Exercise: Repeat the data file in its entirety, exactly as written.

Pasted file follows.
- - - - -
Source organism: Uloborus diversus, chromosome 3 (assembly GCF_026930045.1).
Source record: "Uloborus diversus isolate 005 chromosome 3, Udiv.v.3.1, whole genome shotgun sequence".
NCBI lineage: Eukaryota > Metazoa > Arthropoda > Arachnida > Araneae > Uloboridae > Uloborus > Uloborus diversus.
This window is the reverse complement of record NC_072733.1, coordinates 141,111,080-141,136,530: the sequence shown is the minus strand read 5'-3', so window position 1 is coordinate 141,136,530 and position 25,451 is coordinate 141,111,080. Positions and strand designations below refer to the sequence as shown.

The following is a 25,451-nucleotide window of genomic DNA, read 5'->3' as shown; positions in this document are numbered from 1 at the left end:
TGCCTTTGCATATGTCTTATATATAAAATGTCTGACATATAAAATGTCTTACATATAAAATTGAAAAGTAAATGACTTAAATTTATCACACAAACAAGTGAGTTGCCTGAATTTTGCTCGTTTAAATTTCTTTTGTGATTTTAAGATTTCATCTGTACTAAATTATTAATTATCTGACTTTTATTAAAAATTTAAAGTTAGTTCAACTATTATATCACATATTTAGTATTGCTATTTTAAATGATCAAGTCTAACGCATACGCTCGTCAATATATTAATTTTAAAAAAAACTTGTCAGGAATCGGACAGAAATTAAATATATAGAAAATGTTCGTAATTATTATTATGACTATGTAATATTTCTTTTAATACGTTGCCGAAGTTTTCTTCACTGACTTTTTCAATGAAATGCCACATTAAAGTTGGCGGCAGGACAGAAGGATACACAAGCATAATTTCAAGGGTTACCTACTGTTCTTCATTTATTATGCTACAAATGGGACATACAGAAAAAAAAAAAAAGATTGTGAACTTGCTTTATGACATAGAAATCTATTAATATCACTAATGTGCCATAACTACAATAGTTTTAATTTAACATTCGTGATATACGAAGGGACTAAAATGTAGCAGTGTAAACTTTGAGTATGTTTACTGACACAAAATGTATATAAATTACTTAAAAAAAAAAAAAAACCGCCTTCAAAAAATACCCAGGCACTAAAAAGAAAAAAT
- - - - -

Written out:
Source organism: Uloborus diversus, chromosome 3 (assembly GCF_026930045.1).
Source record: "Uloborus diversus isolate 005 chromosome 3, Udiv.v.3.1, whole genome shotgun sequence".
NCBI lineage: Eukaryota > Metazoa > Arthropoda > Arachnida > Araneae > Uloboridae > Uloborus > Uloborus diversus.
This window is the reverse complement of record NC_072733.1, coordinates 141,111,080-141,136,530: the sequence shown is the minus strand read 5'-3', so window position 1 is coordinate 141,136,530 and position 25,451 is coordinate 141,111,080. Positions and strand designations below refer to the sequence as shown.

The following is a 25,451-nucleotide window of genomic DNA, read 5'->3' as shown; positions in this document are numbered from 1 at the left end:
TGCCTTTGCATATGTCTTATATATAAAATGTCTGACATATAAAATGTCTTACATATAAAATTGAAAAGTAAATGACTTAAATTTATCACACAAACAAGTGAGTTGCCTGAATTTTGCTCGTTTAAATTTCTTTTGTGATTTTAAGATTTCATCTGTACTAAATTATTAATTATCTGACTTTTATTAAAAATTTAAAGTTAGTTCAACTATTATATCACATATTTAGTATTGCTATTTTAAATGATCAAGTCTAACGCATACGCTCGTCAATATATTAATTTTAAAAAAAACTTGTCAGGAATCGGACAGAAATTAAATATATAGAAAATGTTCGTAATTATTATTATGACTATGTAATATTTCTTTTAATACGTTGCCGAAGTTTTCTTCACTGACTTTTTCAATGAAATGCCACATTAAAGTTGGCGGCAGGACAGAAGGATACACAAGCATAATTTCAAGGGTTACCTACTGTTCTTCATTTATTATGCTACAAATGGGACATACAGAAAAAAAAAAAAAGATTGTGAACTTGCTTTATGACATAGAAATCTATTAATATCACTAATGTGCCATAACTACAATAGTTTTAATTTAACATTCGTGATATACGAAGGGACTAAAATGTAGCAGTGTAAACTTTGAGTATGTTTACTGACACAAAATGTATATAAATTACTTAAAAAAAAAAAAAAACCGCCTTCAAAAAATACCCAGGCACTAAAAAGAAAAAAT